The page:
Somaya Ouazzani, a legal recruiter, and Natalie Sutherland, a partner specialising in fertility law, explain how the industry needs a wholescale culture shift on the topic.
The rise in lawyers wanting to speak up about their fertility struggles has never been so noticeable. What for too long has been a silent, secret and lonely struggle is now becoming a movement of predominantly female lawyers talking out about the extent to which their professional and personal lives have collided, why and how work pressures have impacted negatively upon their fertility plans and, how the grief, sadness, and exhaustion they have experienced on their fertility journey has hindered their professional performance.
If only they could speak to a colleague, someone in their organisation, that could support them. Give them the latitude to take a breather. Allow them the chance to give their employer some context around what they are currently living and experiencing.
In our roles—as a partner search agent and a law firm partner specialising in fertility law—we have heard these heart-breaking stories time and again. We felt there had to be a wholescale culture shift to change the working environment for women (and men) in the legal profession facing fertility struggles.
From our combined desires to effect change, an event was conceived. In December 2021 at the London office of Sidley Austin, dozens of female lawyers and city professionals gathered to hear the personal stories of six highly successful women.
They told of how they lost twins before the 24 week stage when maternity leave would be legally protected; how they had to make the heart wrenching decision to have a termination for medical reasons; how they had to undergo international IVF procedures across two countries whilst navigating work with time off for appointments with doctors, acupuncturists, counsellors, fertility coaches; how a miscarriage and the resulting complications not only almost ended a life but secondary infertility followed and, how for others the challenge to conceive persists almost a decade later.
All these stories had interwoven into them how a professional working life was impacted by the added trauma of having to keep these issues a secret from work and a desire to ensure that no other professional women would have to experience this kind of disconnect and isolation.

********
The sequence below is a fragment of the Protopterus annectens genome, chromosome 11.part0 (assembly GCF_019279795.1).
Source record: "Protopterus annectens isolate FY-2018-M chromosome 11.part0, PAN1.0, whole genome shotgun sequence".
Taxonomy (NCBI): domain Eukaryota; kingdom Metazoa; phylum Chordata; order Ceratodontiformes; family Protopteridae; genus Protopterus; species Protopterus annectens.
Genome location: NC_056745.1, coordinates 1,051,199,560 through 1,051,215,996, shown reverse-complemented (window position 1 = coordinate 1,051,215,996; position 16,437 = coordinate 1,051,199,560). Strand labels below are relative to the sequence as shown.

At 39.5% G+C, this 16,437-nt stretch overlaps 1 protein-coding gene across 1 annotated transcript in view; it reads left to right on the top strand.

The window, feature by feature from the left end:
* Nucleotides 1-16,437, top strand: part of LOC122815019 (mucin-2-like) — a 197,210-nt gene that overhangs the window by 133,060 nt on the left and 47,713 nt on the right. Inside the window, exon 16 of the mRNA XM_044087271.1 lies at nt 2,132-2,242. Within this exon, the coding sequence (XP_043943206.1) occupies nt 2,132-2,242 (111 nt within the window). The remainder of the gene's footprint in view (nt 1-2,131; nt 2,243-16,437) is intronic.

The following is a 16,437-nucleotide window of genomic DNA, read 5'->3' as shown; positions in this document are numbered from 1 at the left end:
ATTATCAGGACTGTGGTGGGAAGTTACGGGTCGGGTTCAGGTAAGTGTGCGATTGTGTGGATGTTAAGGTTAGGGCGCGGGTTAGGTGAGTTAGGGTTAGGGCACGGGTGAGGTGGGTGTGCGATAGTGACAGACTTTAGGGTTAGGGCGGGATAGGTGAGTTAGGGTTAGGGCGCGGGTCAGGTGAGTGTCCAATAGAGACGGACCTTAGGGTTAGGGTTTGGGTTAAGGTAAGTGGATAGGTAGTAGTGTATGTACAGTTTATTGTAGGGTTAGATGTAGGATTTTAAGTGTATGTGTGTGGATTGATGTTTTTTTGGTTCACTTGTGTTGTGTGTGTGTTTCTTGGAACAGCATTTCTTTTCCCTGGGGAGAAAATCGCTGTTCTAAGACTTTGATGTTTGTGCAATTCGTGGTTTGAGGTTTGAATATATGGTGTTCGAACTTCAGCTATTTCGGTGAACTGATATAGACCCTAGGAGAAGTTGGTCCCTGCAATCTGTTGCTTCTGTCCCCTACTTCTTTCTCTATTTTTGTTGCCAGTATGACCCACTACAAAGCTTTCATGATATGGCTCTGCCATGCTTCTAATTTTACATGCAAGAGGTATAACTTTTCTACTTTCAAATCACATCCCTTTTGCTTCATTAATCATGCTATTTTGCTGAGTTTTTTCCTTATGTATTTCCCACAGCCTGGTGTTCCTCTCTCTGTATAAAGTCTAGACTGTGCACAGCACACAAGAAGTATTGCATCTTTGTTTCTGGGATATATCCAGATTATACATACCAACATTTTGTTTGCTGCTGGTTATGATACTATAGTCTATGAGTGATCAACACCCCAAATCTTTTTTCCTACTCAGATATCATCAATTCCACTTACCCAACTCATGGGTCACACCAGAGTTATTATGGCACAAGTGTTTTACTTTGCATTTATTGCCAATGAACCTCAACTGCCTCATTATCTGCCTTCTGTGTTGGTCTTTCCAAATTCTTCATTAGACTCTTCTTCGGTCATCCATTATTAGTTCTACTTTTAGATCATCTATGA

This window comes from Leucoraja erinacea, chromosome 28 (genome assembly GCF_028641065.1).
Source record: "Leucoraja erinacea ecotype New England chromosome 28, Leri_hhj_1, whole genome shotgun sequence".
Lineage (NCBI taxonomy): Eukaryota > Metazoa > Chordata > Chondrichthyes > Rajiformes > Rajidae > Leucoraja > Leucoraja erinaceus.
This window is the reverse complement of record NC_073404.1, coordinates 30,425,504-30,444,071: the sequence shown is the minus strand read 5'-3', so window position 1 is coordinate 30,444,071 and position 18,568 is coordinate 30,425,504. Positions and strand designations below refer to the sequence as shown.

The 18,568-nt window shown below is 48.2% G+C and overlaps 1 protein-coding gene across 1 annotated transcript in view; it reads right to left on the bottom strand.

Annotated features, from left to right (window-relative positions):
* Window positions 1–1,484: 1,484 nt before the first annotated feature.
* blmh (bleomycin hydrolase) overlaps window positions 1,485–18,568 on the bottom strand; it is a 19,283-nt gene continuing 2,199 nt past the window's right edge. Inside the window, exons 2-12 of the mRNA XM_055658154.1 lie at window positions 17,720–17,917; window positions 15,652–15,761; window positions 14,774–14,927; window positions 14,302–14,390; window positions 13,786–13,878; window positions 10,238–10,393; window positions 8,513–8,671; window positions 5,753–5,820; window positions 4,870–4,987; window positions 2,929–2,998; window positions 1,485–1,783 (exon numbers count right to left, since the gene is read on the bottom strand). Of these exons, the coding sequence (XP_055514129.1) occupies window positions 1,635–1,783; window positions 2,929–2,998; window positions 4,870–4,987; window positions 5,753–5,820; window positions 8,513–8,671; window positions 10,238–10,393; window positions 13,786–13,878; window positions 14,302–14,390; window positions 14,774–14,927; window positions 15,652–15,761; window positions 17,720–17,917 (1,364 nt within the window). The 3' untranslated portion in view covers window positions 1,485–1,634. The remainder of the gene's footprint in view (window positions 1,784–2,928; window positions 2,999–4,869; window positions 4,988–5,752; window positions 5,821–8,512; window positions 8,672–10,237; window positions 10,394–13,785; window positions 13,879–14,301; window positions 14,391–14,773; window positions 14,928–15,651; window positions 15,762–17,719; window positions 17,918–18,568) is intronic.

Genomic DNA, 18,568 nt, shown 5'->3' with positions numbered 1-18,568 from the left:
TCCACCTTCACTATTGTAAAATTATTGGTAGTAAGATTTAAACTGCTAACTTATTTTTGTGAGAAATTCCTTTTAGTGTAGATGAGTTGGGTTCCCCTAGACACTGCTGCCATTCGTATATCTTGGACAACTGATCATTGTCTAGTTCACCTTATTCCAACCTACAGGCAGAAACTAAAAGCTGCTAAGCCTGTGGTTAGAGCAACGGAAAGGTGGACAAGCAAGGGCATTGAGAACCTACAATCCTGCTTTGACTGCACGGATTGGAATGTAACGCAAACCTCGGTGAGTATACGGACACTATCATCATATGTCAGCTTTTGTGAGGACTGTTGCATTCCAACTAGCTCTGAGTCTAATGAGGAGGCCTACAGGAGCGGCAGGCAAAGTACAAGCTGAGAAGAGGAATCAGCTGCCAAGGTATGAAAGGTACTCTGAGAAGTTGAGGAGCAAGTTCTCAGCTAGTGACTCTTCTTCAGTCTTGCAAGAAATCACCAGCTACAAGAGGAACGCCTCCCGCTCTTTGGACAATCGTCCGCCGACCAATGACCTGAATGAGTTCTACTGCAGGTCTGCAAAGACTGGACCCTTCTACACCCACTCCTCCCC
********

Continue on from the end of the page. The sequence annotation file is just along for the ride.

The impact these stories had on the room was palpable. Many could not hold back tears; the nods of recognition were many and the questions to the speakers which followed showed a genuine interest in the personal and a desire to learn from their experiences.
The purpose of the event was to kick start a revolution and effect a wholescale culture shift in professional environments; to accept that women in powerful roles may not only have family building desires alongside their career aspirations (which they should not feel compelled to keep secret in order to further their careers), but may also struggle to realise that desire; and for employers to acknowledge that this is happening and that if they want to retain top talent, the culture needs to change, the pressure needs to ease and more meaningful conversations need to be had to ensure that the corporate world is better able to facilitate women’s professional and personal growth.
In response to many of these women speaking up we have seen the creation of fertility policies specifically curated to support those experiencing fertility challenges. We are also seeing the curation of pregnancy loss policies which purposefully respond to those employees experiencing a loss. Following the event, attendees have reported that they have gone back to their own HR departments to find out whether such policies exist, and if not, why not.
These developments, which have been long awaited and are much needed, are the result of bold and brave women speaking up about what they lacked and what they needed, the result being that women who follow benefit from the trail being blazed before them and the emergence of a new culture where fertility struggles are no longer taboo.
With time it is hoped that these thoughtful and bespoke policies will become the norm at all law firms that seek to properly acknowledge and support life events, and such policies will yield transformational results for lawyers and law firms alike.
It is policies of this kind that generate so much capital and goodwill between lawyer and law firm. Loyalty. Retention. Better performance. A more in-touch, empathetic and human management and board. The rewards and improvements to law firm culture cannot be underestimated.
This article was written by Somaya Ouazzani of Mimoza Fleur, a specialist legal partner search firm and Natalie Sutherland of Burgess Mee Family Law. Both authors live and work in London and are mothers to a four and six year old son and daughter respectively.
For more details on upcoming events and podcasts on the topic of Infertility in the City, click here.
The article was published in Law.Com and can be found here.
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